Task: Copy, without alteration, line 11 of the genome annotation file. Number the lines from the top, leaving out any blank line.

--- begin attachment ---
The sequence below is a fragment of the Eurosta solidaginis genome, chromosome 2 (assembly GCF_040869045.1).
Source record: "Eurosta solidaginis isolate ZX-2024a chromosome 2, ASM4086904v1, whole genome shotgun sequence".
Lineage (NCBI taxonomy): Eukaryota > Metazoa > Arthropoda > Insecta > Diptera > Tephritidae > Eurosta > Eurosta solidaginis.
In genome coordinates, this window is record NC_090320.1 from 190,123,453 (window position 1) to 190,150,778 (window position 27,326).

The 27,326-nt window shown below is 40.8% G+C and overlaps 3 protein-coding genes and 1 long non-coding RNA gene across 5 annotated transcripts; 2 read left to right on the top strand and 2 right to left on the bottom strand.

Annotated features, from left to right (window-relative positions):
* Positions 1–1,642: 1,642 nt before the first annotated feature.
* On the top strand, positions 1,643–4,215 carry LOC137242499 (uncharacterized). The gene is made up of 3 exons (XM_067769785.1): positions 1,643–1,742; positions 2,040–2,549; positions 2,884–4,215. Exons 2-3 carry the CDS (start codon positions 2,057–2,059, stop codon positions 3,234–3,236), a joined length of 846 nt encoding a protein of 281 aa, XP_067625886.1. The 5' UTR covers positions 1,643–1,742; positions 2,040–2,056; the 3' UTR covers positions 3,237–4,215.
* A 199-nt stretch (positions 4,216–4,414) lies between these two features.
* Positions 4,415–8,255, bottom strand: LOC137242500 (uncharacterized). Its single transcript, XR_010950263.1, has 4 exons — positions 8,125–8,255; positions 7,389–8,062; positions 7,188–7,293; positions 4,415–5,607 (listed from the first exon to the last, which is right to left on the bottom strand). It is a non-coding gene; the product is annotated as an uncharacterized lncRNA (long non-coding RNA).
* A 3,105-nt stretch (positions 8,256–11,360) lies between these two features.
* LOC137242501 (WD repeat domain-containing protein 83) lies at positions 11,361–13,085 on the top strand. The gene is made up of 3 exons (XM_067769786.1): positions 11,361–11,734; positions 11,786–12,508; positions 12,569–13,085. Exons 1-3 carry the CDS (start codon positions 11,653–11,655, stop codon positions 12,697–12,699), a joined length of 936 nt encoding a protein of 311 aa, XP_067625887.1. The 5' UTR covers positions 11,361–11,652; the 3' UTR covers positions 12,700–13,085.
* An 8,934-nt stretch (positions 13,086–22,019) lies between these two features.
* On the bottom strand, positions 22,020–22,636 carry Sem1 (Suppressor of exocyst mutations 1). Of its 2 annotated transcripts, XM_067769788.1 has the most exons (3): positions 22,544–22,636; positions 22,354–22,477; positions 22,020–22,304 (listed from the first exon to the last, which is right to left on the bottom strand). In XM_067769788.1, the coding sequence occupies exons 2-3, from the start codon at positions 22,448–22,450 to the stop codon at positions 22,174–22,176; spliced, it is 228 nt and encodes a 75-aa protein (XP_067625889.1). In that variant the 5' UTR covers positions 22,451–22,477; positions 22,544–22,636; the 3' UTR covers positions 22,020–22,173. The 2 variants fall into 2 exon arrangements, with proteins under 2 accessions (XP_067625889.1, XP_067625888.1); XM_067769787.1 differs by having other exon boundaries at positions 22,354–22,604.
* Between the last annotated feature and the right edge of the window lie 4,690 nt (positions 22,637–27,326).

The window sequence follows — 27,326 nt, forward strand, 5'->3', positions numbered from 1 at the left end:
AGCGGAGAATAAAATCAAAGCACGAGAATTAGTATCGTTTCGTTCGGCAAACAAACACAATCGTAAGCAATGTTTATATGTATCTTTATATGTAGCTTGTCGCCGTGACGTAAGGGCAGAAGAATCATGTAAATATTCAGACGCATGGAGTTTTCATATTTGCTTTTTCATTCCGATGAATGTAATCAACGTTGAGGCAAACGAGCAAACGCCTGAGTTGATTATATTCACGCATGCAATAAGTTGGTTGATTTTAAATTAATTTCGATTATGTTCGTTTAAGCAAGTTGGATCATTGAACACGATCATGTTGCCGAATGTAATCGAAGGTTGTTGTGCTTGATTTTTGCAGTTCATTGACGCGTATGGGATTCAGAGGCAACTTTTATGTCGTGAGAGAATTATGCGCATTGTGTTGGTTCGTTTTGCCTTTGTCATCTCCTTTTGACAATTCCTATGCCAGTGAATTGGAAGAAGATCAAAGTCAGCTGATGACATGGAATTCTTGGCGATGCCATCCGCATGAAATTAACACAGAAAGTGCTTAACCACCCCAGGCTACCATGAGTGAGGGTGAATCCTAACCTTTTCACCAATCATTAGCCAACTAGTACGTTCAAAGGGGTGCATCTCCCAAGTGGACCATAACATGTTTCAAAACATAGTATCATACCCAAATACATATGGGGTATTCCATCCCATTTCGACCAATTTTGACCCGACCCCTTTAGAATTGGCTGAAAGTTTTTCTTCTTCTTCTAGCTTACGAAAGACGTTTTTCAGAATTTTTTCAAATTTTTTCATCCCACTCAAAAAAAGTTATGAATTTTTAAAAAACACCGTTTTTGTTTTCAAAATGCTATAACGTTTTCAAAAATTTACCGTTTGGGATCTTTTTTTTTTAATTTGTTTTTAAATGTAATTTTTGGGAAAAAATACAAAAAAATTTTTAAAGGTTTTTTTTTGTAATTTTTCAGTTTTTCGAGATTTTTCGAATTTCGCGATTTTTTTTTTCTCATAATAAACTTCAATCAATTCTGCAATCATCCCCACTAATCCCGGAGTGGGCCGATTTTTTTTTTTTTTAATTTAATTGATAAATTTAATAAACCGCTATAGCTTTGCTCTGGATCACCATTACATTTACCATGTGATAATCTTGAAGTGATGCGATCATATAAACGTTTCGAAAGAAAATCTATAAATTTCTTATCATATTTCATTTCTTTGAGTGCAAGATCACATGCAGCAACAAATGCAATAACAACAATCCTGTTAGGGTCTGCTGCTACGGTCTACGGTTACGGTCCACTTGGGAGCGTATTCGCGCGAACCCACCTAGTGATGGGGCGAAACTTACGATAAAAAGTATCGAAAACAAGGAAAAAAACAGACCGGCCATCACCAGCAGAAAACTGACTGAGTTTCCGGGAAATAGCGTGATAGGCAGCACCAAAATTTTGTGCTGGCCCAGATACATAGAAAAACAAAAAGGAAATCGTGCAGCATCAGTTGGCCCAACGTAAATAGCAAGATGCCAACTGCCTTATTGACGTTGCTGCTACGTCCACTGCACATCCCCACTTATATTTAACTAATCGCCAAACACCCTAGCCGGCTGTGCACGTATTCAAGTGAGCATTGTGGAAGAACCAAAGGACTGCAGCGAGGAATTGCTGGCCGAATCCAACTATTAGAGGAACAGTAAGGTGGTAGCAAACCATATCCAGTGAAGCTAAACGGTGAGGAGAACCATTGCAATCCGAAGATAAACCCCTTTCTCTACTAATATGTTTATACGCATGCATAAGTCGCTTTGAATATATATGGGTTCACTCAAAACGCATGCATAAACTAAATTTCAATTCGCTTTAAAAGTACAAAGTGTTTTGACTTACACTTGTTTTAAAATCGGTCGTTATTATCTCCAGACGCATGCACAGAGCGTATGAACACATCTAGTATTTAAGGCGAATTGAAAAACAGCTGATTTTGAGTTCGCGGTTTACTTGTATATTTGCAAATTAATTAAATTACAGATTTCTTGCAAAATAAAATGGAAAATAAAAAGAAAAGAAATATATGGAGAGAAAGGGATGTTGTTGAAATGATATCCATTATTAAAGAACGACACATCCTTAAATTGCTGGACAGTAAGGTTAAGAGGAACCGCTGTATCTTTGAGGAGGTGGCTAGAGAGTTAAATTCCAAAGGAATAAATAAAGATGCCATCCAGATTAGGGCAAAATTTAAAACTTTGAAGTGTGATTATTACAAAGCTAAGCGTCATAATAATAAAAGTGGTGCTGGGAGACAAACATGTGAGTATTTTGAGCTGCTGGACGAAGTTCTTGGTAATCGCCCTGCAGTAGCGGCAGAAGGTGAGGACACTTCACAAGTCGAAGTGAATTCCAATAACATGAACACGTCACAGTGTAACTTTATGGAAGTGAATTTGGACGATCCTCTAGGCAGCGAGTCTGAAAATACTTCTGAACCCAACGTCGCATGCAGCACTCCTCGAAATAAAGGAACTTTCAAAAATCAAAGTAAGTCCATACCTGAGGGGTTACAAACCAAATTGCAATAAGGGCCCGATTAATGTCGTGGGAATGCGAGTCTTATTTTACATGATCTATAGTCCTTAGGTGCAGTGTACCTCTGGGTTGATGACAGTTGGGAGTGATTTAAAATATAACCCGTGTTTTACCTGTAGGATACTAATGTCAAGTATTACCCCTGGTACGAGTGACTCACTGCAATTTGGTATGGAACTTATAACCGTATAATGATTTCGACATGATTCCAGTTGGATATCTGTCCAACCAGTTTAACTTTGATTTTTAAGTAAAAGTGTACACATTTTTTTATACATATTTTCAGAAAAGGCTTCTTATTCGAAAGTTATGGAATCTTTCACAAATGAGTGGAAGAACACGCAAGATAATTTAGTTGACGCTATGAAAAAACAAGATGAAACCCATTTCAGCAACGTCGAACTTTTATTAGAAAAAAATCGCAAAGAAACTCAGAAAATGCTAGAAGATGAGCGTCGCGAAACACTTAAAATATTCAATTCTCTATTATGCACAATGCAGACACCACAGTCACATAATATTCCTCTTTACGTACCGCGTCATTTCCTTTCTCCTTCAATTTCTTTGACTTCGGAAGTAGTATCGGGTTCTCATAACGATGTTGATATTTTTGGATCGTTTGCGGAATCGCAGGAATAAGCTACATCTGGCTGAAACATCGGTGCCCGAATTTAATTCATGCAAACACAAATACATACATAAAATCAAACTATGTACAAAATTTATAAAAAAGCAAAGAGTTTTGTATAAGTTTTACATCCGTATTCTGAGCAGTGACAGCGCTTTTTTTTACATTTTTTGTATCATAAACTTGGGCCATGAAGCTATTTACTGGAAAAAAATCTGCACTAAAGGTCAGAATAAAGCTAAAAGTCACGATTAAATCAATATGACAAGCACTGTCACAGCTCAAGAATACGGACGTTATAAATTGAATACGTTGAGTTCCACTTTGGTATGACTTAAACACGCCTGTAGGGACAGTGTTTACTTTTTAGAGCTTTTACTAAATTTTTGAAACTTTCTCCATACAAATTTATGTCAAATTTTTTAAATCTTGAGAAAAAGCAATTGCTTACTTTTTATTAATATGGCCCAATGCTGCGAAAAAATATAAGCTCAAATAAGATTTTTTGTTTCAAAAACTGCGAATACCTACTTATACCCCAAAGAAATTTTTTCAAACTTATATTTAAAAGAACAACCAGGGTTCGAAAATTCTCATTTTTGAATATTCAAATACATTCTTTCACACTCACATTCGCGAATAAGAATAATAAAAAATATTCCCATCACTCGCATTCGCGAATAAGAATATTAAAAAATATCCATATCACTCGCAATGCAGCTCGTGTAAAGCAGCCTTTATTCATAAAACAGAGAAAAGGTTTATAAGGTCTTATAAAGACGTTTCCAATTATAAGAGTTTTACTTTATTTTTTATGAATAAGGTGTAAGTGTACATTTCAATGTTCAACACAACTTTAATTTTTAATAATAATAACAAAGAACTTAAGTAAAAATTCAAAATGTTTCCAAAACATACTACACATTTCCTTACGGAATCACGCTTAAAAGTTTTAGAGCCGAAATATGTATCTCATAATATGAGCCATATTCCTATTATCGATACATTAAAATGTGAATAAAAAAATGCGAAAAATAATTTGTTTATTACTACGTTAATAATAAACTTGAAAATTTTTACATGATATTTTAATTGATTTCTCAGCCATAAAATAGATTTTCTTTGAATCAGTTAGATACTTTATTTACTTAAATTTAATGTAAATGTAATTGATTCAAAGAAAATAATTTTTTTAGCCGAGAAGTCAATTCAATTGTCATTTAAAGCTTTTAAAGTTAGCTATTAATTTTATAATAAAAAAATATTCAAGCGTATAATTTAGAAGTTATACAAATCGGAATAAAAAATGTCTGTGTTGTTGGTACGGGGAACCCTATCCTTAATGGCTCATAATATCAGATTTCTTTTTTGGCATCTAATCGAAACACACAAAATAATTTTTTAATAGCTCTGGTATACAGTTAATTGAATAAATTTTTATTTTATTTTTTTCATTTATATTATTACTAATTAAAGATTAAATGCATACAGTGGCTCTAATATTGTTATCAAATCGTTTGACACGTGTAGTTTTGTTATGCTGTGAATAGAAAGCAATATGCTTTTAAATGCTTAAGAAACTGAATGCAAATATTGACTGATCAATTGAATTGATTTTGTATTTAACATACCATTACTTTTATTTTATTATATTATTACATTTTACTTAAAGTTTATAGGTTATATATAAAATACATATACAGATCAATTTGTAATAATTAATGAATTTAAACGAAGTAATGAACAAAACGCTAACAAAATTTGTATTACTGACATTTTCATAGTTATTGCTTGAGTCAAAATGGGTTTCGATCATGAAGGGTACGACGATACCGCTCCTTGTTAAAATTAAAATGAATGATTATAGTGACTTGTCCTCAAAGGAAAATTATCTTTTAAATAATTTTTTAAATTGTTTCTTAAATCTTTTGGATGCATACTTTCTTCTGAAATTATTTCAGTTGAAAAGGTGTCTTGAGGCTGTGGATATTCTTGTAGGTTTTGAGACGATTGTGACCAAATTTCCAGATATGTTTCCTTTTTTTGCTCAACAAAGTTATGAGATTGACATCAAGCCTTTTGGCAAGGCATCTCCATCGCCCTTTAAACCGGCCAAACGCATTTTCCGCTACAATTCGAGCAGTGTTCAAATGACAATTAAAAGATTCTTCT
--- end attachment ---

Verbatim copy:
* A 3,105-nt stretch (positions 8,256–11,360) lies between these two features.